If you are looking for an air purifier that is reliable and durable, the Winix is a good option. It is one of the better-built air purifiers that we tested. In fact, it is better built than the Coway Mighty, which is made in China. However, be aware that it has a shorter warranty than most other air purifiers on the market.
The 5500-2 is a highly energy-efficient air purifier. The two most energy-efficient air purifiers we tested were the 5500-2 and Coway Mighty. The Coway is slightly more energy efficient on lower fan speeds, while the 5500-2 is more energy efficient on its highest fan speed.
The Coway draws 72.3 watts when it is on its highest speed. The Winix only draws 54.8 watts. Remember that more expensive air purifiers like the Austin HealthMate and IQAir have more gas filtration media and pre-filters.
One of the disadvantages of this additional filtration media is worse energy efficiency. The Austin draws 94.6 watts on its highest fan speed, which is similar to the Winix and Coway. The IQAir draws a whopping 233 watts on its highest fan speed, but it has a greater output (approx. 300 CFM).
The Coway is more energy-efficient than the Winix on lower fan speeds. The Coway draws 3.2 watts on low, while the Winix draws 5.5 watts at a similar output. It is important to note that even though 5.5 is almost two times 3.2, both numbers are very small in terms of wattage draw.
The GermGuardian AC4825 uses 34.2 watts of power on low when it is working similarly to the Winix and Coway air purifiers. Most of the other air purifiers we tested, including the Austin and IQAir, use 20 to 50 watts of power on low.
Price & Value
The Winix 5500-2 is a great value air purifier. It has features that are not available on other air purifiers at the same price point. For example, it has a 250 CFM output, a HEPA particle filter, a pellet-based carbon gas filter, and a separate washable pre-filter.
The Winix 5300-2 and Coway Mighty both lack a remote or pellet-based carbon filter. The Coway Mighty air purifier is a good option if you’re looking for something that doesn’t come with a remote. It has a fibrous carbon filter to help clean the air in your home for $200.
More expensive options deliver better gas filtration, but they do not have many other benefits. They also cost more money – the Austin HealthMate costs about $600 and the IQAir HealthPro Plus costs about $900.
This purifier comes with a lot of features and it is also a good price. Some of the best features are the Auto Mode, remote control, adjustable fan speeds, washable filters, and simple controls. It also uses traditional filtration methods and Plasmawave technology to clean the air.
When we first set up the unit, we had to remove the protective wrappers from the filters. The front panel is very easy to remove. The top is held in place by magnets that are strong and will hold the panel securely, but they also give a little so it’s easy to take off. It was very easy to remove and replace it.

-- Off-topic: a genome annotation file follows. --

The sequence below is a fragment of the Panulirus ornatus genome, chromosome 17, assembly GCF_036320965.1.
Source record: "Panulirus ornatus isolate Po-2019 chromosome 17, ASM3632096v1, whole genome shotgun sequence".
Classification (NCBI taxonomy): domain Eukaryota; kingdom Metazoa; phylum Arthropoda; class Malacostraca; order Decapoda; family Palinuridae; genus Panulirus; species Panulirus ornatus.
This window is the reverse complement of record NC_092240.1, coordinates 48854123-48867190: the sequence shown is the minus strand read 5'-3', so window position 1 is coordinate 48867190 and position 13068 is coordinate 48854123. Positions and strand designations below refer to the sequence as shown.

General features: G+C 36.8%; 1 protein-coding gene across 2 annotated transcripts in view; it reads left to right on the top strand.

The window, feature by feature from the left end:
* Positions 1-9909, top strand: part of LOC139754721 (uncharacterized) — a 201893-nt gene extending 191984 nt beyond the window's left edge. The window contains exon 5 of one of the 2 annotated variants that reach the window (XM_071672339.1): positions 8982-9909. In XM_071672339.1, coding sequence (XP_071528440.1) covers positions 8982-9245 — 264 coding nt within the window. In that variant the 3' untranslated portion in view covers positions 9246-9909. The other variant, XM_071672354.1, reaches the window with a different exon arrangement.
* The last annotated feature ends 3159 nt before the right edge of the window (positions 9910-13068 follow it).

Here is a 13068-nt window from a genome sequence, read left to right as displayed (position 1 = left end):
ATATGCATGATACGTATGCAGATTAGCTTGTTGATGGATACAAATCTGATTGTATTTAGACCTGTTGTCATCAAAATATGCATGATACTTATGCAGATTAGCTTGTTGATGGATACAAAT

The unit is easy to use. You can switch it from Auto mode to Sleep mode with the press of a button. When you first turn it on, the fan will run for a few minutes to test the air quality. If the air quality gets worse, it might go back to one of the higher modes.
The air quality is shown with a band of light. If the air is clean, the band will be blue. If the air is mildly dirty, the band will be orange. If it is very dirty, the band will be red and the fan will go into turbo mode. In Night Mode, the light will turn off and you will only see a very dim icon to show that the unit is on.
Pros & cons
The 5300-2 and the Winix 5500-2 are almost the same air purifier. The biggest difference is that one has a carbon filter with activated carbon pellets and the other has a carbon filter with a fibrous material. The price for these two air purifiers is about $20 different. We don’t feel that this price difference is worth downgrading from the 5500-2 to the 5300-2.
The 5500-2 is one of the best air purifiers that we have tested so far. No other unit on the market provides the same level of particle and gas filtration at the same price.
The Coway is about $50 more than the Winix. They both have the same output. The Coway has a HEPA filter and a washable pre-filter, like the Winix.
But the Winix has a better carbon filter – pellet-based – for gas filtration – vs a fiber-based filter coated with carbon with the Coway. The Winix also comes with a remote – if that’s important to you.
The Winix has a shorter warranty than the Coway.
But our inspection of both units leads us to believe that the Winix is better built with slightly better quality parts.
Both units are significantly similar in times of power efficiency and noise.